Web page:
ogs are smarter than cats, say Oxford University researchers in the journal Proceedings of the National Academy of Sciences. All socially active species — including dogs, monkeys, dolphins, and horses — have developed larger brains over time than solitary ones like cats, deer, and rhinos. But does this really settle the long-running fight over the relative intelligence of cats and dogs? Here's a guide to the debate:
What did the study actually find?
The Oxford team looked at how 500 species, both living and fossilized, have evolved over about 60 million years. The ones that lived in social groups had much larger brains, relative to body size, than those species that tend toward self-sufficiency. "Dogs have always been regarded as the more social animals" while cats often go it alone, says lead researcher Susanna Shultz. That social interaction requires larger brains.
What about socializing builds brain power?
Shultz's team hypothesizes that the cooperation and coordination necessary to live as part of a group is more mentally challenging than making do on your own, and brains have evolved accordingly among different species.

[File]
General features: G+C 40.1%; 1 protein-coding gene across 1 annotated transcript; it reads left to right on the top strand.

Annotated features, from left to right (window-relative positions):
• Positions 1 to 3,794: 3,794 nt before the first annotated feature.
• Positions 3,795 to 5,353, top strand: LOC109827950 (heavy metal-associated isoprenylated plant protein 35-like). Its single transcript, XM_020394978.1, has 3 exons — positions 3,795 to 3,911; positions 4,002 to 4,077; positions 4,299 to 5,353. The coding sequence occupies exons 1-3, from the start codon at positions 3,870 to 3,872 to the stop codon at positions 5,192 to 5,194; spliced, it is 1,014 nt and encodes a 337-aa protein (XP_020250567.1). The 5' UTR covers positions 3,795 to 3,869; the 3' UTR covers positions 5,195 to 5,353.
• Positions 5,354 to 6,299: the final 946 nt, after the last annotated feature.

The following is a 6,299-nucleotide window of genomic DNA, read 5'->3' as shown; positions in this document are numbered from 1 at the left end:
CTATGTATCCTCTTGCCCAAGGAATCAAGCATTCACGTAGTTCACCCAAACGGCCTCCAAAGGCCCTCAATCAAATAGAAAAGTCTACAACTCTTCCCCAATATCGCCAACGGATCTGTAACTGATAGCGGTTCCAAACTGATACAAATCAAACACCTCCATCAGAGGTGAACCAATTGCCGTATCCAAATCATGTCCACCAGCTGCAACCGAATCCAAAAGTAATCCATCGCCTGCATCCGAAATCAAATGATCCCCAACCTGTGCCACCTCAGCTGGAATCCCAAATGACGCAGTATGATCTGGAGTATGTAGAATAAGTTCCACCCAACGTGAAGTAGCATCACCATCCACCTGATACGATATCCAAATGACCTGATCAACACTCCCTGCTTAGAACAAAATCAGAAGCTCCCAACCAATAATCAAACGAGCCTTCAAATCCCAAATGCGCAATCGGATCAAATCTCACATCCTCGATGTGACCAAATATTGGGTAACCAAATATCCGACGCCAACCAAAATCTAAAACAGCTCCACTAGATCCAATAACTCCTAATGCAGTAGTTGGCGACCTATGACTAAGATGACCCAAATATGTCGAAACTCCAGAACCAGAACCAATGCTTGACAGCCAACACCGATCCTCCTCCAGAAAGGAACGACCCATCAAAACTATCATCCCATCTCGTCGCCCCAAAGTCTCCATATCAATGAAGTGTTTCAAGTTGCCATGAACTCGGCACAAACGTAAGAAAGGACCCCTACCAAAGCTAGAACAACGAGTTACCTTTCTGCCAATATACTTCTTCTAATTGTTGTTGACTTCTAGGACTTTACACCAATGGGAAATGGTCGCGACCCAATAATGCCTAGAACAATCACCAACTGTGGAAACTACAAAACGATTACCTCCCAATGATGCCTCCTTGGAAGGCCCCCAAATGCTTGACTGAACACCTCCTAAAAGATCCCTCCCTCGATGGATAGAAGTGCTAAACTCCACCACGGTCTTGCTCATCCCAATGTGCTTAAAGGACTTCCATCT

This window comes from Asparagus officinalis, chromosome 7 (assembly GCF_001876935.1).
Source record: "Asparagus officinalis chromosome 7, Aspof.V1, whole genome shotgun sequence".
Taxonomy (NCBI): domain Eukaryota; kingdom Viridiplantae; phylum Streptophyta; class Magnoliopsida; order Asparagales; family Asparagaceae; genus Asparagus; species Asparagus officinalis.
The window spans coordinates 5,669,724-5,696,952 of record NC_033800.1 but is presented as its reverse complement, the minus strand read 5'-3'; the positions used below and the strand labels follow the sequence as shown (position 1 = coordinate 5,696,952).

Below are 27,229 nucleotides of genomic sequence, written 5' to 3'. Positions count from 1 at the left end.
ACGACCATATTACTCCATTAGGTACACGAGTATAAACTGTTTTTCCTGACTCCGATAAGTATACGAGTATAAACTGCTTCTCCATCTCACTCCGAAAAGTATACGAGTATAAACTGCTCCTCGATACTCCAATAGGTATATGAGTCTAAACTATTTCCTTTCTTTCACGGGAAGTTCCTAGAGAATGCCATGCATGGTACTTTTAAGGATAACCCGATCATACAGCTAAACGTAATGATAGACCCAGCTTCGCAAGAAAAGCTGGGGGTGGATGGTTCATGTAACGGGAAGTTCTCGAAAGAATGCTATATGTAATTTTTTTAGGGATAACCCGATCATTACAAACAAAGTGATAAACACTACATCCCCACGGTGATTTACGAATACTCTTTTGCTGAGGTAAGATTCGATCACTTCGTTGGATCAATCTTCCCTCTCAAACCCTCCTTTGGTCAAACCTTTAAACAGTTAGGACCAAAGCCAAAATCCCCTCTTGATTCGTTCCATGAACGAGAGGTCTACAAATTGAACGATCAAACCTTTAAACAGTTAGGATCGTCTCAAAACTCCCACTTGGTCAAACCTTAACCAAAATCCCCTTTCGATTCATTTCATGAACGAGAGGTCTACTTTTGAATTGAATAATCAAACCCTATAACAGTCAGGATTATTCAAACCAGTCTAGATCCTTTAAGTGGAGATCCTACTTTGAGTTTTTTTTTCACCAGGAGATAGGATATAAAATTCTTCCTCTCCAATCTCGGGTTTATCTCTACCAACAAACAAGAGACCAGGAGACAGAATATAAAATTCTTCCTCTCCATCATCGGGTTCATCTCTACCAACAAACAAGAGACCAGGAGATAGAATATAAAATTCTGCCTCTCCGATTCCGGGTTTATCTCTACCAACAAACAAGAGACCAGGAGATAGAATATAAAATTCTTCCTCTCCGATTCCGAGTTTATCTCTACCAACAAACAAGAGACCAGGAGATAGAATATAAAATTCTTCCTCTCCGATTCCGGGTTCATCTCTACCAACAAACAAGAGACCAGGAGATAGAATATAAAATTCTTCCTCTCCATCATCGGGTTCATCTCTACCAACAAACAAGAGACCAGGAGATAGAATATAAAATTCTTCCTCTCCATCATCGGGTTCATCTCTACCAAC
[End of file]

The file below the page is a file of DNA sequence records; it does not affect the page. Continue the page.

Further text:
Are cat partisans buying this?
Nope. "The domestic cat is highly intelligent thanks to its wild ancestry," says Beth Skillings, a veterinarian with Cats Protection. "Unlike dogs, they are smart enough to hunt alone and don't have to depend on others." Felines are also "very successful at subtly training their owners" by purring, meowing, "and sitting pitifully by their food bowl!"
Are there other studies to back up the Oxford team?
Yes. A 2009 study in the journal Animal Cognition similarly declared dogs smarter than cats, says Pete Wedderburn in The Daily Telegraph, based on a test in which cats and dogs pulled on strings to get a reward. "Dogs performed better," he says, but like the Oxford study, the string test doesn't "prove" that dogs are smarter. Dogs have bigger brains, but cats have 300 million neurons in their cortex ("the thinking part of the brain"), while dogs have 160 million.
What do neutral observers say?
When pet expert Steve Dale poses the cat-vs.-dog question to audiences at veterinary conferences, he says in The Daily Pilot, the votes are pretty evenly split: About "30 percent bark for dogs, and about 40 percent yowl for cats," while the rest say the species are the same. "Cats and dogs are smart in different ways," agrees Wedderburn, and both species are smarter than "the folk who issue press releases on behalf of researchers."
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